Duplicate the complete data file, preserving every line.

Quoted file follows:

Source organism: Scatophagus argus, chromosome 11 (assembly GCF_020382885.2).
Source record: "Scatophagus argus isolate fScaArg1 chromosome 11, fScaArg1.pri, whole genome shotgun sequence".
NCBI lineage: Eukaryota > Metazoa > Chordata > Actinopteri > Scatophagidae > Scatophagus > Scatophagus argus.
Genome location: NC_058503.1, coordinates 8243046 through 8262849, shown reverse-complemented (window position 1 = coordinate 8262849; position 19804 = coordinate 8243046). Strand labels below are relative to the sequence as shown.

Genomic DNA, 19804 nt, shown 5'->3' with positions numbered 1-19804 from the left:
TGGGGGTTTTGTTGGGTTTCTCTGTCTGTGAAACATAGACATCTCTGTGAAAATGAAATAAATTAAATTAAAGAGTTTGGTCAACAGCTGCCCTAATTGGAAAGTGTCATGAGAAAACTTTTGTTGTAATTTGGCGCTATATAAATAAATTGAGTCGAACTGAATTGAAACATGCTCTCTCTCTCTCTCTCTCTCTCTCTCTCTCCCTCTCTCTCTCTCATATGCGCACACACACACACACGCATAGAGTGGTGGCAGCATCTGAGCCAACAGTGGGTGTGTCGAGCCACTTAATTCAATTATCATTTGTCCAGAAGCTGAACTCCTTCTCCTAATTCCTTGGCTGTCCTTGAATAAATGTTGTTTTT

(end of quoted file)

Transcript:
Source organism: Scatophagus argus, chromosome 11 (assembly GCF_020382885.2).
Source record: "Scatophagus argus isolate fScaArg1 chromosome 11, fScaArg1.pri, whole genome shotgun sequence".
NCBI lineage: Eukaryota > Metazoa > Chordata > Actinopteri > Scatophagidae > Scatophagus > Scatophagus argus.
Genome location: NC_058503.1, coordinates 8243046 through 8262849, shown reverse-complemented (window position 1 = coordinate 8262849; position 19804 = coordinate 8243046). Strand labels below are relative to the sequence as shown.

Genomic DNA, 19804 nt, shown 5'->3' with positions numbered 1-19804 from the left:
TGGGGGTTTTGTTGGGTTTCTCTGTCTGTGAAACATAGACATCTCTGTGAAAATGAAATAAATTAAATTAAAGAGTTTGGTCAACAGCTGCCCTAATTGGAAAGTGTCATGAGAAAACTTTTGTTGTAATTTGGCGCTATATAAATAAATTGAGTCGAACTGAATTGAAACATGCTCTCTCTCTCTCTCTCTCTCTCTCTCTCTCCCTCTCTCTCTCTCATATGCGCACACACACACACACGCATAGAGTGGTGGCAGCATCTGAGCCAACAGTGGGTGTGTCGAGCCACTTAATTCAATTATCATTTGTCCAGAAGCTGAACTCCTTCTCCTAATTCCTTGGCTGTCCTTGAATAAATGTTGTTTTT